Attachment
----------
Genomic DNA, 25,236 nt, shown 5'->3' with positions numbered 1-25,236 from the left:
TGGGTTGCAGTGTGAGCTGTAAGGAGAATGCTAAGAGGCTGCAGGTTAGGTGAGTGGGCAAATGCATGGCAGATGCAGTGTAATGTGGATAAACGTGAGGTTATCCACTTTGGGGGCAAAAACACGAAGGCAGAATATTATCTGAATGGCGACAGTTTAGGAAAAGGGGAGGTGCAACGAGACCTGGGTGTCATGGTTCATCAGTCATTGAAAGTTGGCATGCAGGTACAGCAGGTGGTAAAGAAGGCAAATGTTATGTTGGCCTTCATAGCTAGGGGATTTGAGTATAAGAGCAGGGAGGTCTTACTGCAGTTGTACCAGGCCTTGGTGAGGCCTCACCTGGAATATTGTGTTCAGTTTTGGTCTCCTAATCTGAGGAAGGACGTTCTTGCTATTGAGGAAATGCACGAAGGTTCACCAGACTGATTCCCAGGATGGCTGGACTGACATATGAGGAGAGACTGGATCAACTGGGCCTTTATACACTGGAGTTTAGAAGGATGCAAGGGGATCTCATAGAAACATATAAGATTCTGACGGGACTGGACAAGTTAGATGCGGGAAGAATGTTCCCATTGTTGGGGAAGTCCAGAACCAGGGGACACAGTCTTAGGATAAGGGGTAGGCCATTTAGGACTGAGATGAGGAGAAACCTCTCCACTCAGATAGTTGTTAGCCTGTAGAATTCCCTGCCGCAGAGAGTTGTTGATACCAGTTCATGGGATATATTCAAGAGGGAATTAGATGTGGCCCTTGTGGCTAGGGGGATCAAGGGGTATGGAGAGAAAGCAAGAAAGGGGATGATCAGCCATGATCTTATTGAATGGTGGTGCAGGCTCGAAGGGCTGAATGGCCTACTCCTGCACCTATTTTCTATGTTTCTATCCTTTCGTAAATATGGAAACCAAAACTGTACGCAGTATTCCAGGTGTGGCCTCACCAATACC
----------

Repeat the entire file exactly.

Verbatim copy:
Genomic DNA, 25,236 nt, shown 5'->3' with positions numbered 1-25,236 from the left:
TGGGTTGCAGTGTGAGCTGTAAGGAGAATGCTAAGAGGCTGCAGGTTAGGTGAGTGGGCAAATGCATGGCAGATGCAGTGTAATGTGGATAAACGTGAGGTTATCCACTTTGGGGGCAAAAACACGAAGGCAGAATATTATCTGAATGGCGACAGTTTAGGAAAAGGGGAGGTGCAACGAGACCTGGGTGTCATGGTTCATCAGTCATTGAAAGTTGGCATGCAGGTACAGCAGGTGGTAAAGAAGGCAAATGTTATGTTGGCCTTCATAGCTAGGGGATTTGAGTATAAGAGCAGGGAGGTCTTACTGCAGTTGTACCAGGCCTTGGTGAGGCCTCACCTGGAATATTGTGTTCAGTTTTGGTCTCCTAATCTGAGGAAGGACGTTCTTGCTATTGAGGAAATGCACGAAGGTTCACCAGACTGATTCCCAGGATGGCTGGACTGACATATGAGGAGAGACTGGATCAACTGGGCCTTTATACACTGGAGTTTAGAAGGATGCAAGGGGATCTCATAGAAACATATAAGATTCTGACGGGACTGGACAAGTTAGATGCGGGAAGAATGTTCCCATTGTTGGGGAAGTCCAGAACCAGGGGACACAGTCTTAGGATAAGGGGTAGGCCATTTAGGACTGAGATGAGGAGAAACCTCTCCACTCAGATAGTTGTTAGCCTGTAGAATTCCCTGCCGCAGAGAGTTGTTGATACCAGTTCATGGGATATATTCAAGAGGGAATTAGATGTGGCCCTTGTGGCTAGGGGGATCAAGGGGTATGGAGAGAAAGCAAGAAAGGGGATGATCAGCCATGATCTTATTGAATGGTGGTGCAGGCTCGAAGGGCTGAATGGCCTACTCCTGCACCTATTTTCTATGTTTCTATCCTTTCGTAAATATGGAAACCAAAACTGTACGCAGTATTCCAGGTGTGGCCTCACCAATACC